Depreciation: IRS Regulation Rewrite Rules on Deduction vs. Capitalization


Depreciation has been around forever and we all thought we knew everything about it.  Well maybe not, but the IRS has updated the rules on “capitalization”, “facilitative costs” and “de minimis rules”.

CAPITALIZATION:  A taxpayer must capitalize amounts paid to acquire or produce real or personal property, including leasehold improvement property, land and land improvements, buildings, machinery and equipment, and furniture and fixtures.  The taxpayer also must capitalize costs for work performed before the date that the unit of property is placed in service by the taxpayer.

FACILITATIVE COST:  Amounts paid to facilitate the acquisition (or production) of real or personal property, i.e., paid in the process of investigating or otherwise pursuing the acquisition must be capitalized.  Facilitative costs include:

  • Shipping
  • Moving or appraising property
  • Application fees
  • Sales and transfer taxes
  • Finder’s fees
  • Architectural
  • Engineering
  • Environmental or inspection services related to the specific property
  • Brokers’ or appraisers’ fees
  • Services provided by an qualified intermediary in a Code Sec 1031 exchange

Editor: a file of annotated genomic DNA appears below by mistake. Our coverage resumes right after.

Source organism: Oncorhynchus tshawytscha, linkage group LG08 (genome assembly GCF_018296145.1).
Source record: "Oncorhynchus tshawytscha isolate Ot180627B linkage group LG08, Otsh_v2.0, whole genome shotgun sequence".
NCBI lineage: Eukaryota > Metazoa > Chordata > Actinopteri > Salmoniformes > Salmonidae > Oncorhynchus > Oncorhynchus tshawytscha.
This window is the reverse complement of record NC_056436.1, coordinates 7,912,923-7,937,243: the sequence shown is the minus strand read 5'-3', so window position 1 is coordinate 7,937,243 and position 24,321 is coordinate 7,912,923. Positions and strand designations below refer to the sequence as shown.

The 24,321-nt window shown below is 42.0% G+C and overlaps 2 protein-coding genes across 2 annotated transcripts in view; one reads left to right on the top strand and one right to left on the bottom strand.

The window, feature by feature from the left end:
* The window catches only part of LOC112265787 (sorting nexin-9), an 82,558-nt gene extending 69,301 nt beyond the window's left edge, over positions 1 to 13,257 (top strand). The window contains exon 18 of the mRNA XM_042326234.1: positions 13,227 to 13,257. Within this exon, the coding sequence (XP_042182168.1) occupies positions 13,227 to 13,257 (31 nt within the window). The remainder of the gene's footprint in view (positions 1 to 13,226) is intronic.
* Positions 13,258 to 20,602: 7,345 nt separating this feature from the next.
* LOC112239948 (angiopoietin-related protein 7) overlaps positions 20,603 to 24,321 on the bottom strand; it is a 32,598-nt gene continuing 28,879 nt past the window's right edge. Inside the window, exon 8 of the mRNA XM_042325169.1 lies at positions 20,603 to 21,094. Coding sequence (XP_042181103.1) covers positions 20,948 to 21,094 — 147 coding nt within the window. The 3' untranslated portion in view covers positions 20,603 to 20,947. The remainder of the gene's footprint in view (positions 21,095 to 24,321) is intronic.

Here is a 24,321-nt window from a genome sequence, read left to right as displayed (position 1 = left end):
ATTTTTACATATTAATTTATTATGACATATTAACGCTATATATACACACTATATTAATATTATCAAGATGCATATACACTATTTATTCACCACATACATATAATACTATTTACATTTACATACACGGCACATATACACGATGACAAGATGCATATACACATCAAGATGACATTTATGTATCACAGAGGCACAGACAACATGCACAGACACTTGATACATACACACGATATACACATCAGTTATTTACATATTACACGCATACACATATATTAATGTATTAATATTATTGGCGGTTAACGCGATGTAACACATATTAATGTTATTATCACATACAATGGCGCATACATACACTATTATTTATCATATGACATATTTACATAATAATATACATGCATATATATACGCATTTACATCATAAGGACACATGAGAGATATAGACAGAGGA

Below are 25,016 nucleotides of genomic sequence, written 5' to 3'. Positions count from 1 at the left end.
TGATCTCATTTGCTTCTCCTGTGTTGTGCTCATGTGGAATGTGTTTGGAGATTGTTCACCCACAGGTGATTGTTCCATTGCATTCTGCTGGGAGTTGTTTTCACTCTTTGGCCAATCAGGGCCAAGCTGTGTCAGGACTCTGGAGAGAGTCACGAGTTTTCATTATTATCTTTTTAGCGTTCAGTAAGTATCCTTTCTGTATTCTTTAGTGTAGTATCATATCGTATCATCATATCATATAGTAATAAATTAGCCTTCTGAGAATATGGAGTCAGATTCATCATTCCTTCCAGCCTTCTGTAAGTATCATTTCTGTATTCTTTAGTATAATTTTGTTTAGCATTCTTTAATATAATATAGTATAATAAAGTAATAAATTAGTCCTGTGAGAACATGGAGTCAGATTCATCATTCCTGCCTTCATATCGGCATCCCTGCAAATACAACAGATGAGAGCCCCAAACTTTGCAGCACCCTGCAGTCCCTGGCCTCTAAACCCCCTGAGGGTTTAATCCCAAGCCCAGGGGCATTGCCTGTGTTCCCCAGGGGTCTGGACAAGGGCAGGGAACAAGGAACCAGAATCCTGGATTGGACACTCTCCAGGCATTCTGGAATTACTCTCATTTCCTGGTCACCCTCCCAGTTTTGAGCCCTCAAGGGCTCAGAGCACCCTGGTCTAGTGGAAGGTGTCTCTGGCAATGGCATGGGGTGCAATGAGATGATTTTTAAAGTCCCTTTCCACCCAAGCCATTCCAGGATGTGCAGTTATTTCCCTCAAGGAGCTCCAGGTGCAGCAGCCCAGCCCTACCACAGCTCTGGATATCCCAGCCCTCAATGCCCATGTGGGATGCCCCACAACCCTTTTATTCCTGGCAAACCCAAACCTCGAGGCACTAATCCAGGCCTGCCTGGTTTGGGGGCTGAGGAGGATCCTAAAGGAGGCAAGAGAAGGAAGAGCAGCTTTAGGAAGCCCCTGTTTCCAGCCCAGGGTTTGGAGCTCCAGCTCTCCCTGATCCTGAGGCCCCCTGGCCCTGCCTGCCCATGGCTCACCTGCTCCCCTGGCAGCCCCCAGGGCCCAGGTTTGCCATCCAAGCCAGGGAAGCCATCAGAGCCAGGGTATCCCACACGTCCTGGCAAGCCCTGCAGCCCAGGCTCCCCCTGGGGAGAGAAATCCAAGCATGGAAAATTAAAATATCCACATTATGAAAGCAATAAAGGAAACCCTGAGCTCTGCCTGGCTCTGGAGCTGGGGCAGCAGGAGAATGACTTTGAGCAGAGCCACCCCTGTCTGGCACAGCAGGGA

DE MINIMIS RULE:  Under the de minimis rule of the regulations, amounts paid to acquire or produce a unit of real or personal property do not have to be capitalized if:

… the taxpayer has an applicable financial statement (AFS), such as a certified audited financial statement accompanied by an independent CPA’s report and used for credit or reporting purposes;

… the taxpayer has written accounting procedures in place at the beginning of the tax year for expensing amounts paid for such property under certain dollar amounts;

… the taxpayer treats such amounts as expenses on its AFS in-accordance with its written procedures: and

… the aggregate of the amounts paid and not capitalized under the de minimis rule for the tax year are less than or equal to the greater of (1) 0.1% of the taxpayers gross receipts for the year as determined for federal income tax purposes; or (2) 2% of the taxpayer’s total depreciation and amortization expense for the tax year as determined in its AFS.

These rules might sound too technical.  However, you should have some idea as to what needs to be capitalized when you acquire assets.  Your ShindelRock tax professional can help you walk through your specific situation.